Melting #1: Sulfur (Making a Sulfur Coin)
Wait! An idea just came into my head. Remember the “Let’s look at slides series”? I’ll start another one called the “Melting” series and in this one, I’m going to be melting chemicals. It’ll be fun to see the chemicals melt. For the first post, I’m going to be melting sulfur. Let’s get started.
Sulfur is a chemical element with symbol S and atomic number 16. It is abundant, multivalent, and nonmetallic. Under normal conditions, sulfur atoms form cyclic octatomic molecules with a chemical formula S8. Elemental sulfur is a bright yellow crystalline solid at room temperature.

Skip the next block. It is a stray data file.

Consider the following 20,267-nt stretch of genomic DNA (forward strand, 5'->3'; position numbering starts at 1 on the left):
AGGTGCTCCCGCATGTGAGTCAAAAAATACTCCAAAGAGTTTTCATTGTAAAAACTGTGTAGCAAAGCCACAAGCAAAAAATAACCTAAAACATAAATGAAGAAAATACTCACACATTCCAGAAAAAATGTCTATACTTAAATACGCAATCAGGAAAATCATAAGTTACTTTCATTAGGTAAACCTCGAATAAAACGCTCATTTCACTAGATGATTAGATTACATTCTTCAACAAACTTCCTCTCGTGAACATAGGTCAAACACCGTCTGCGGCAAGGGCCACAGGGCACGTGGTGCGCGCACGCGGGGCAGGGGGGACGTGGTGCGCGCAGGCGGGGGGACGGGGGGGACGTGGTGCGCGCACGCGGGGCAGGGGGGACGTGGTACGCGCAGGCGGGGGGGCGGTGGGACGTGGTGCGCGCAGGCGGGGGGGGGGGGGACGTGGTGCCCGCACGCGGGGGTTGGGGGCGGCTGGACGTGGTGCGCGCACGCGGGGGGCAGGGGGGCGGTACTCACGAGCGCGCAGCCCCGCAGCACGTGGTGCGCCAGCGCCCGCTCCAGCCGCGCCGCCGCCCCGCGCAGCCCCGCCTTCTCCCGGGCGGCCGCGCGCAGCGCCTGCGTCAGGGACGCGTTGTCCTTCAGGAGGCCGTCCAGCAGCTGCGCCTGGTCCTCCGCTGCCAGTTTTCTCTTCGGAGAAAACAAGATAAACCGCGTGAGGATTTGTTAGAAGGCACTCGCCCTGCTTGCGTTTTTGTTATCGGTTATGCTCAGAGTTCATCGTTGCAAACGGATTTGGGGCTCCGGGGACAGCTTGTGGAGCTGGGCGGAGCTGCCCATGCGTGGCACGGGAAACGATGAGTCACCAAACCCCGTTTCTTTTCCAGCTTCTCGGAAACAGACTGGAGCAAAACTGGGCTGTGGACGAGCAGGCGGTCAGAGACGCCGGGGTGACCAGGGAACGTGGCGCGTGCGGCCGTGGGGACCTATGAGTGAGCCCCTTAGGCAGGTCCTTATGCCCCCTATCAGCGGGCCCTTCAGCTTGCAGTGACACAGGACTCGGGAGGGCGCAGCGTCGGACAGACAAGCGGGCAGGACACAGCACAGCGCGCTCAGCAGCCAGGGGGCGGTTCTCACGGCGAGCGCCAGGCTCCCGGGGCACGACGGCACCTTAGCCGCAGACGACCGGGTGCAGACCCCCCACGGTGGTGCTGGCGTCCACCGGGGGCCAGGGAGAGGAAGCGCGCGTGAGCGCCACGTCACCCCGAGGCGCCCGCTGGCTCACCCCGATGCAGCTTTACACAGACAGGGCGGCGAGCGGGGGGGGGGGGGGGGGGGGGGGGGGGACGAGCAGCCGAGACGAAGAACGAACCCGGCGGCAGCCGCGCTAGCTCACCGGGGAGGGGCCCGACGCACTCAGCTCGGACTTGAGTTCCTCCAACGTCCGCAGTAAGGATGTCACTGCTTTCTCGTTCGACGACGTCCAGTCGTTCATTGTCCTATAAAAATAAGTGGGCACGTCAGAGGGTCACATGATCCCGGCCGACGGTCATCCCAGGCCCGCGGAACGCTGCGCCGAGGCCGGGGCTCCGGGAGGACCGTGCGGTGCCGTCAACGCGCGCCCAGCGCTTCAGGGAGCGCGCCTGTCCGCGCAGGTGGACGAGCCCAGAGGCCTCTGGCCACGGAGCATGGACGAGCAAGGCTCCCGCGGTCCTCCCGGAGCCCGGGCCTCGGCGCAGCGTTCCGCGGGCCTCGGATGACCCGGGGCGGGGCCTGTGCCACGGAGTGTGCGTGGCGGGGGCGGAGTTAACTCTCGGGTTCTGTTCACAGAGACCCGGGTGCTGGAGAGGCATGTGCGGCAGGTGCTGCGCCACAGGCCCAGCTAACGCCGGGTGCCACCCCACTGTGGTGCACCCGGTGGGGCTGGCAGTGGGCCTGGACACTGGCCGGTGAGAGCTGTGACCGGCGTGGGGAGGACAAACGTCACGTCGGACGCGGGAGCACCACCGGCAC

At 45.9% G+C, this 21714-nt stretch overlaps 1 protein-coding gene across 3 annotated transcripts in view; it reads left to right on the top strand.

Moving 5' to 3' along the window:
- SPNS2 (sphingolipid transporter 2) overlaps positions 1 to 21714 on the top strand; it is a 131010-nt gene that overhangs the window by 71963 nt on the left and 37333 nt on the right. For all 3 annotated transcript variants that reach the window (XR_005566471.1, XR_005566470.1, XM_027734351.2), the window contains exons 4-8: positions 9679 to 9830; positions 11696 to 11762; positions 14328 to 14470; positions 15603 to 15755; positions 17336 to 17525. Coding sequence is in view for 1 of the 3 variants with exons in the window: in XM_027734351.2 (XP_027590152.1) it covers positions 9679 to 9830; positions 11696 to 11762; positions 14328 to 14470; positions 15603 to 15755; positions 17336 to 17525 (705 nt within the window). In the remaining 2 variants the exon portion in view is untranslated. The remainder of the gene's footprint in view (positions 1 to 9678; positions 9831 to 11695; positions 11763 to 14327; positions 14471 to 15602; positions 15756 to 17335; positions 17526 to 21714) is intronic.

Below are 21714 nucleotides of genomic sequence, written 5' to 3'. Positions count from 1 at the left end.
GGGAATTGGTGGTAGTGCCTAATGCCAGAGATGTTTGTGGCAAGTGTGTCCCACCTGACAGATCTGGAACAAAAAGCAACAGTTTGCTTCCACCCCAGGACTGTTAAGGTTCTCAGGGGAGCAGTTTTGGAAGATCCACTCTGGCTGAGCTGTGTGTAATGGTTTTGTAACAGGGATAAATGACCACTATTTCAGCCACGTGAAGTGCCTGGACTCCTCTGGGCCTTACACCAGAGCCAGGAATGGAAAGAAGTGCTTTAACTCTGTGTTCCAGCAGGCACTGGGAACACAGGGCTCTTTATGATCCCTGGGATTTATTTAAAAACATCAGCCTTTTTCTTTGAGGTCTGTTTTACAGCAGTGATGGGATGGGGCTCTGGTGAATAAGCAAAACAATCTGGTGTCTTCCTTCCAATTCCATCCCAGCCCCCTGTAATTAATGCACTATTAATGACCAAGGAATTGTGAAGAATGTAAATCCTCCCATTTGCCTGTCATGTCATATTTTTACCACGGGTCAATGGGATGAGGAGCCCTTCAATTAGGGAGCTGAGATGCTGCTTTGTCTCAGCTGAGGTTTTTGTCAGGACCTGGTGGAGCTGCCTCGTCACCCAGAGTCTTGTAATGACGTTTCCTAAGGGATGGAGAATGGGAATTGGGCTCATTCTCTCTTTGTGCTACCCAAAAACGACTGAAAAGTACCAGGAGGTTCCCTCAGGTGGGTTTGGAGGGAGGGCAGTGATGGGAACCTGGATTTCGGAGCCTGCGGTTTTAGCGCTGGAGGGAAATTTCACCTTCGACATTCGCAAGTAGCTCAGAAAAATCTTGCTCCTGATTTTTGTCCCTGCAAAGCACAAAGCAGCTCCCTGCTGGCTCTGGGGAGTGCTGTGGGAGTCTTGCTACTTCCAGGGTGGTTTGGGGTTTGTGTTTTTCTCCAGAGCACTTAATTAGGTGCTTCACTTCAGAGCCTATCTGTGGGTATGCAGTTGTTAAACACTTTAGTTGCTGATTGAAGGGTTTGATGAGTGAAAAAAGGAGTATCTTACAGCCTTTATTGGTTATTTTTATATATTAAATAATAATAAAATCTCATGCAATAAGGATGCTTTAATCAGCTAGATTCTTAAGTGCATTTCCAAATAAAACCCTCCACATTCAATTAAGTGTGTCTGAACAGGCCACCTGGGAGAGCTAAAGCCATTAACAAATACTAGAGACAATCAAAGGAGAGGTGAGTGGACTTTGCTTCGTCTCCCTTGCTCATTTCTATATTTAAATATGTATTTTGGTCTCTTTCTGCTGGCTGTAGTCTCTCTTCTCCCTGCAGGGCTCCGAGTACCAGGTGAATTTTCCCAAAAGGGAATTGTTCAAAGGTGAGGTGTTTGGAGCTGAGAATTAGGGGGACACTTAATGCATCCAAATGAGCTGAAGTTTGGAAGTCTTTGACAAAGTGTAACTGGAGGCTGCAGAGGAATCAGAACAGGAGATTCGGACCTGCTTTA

Sulfur Melting Point: 115 °C ( 239.38 °F)
This should be easy like boiling water.
Yay! the sulfur is melting!
It took about 10 minutes to melt the sulfur. Now time to pour it into the mold!
OK, the sulfur hardened. Time to take it out the mold. I used a hammer to take it out.
No! that’s the ugly side. The better side is this:
Wow, I’m actually impressed. You’re probably wondering why the sulfur is brown. Just wait a couple days and the coin will turn yellow. But once it turned yellow, it has a chance to crumble in a month. Because sulfur crystallization is a complicated process. The time it takes is mostly determined by the temperatures the substance was subjected to initially. I’ll be making another post to show you how the color changed.
Hope you enjoyed the experiment if you did, drop a like on the bottom ↓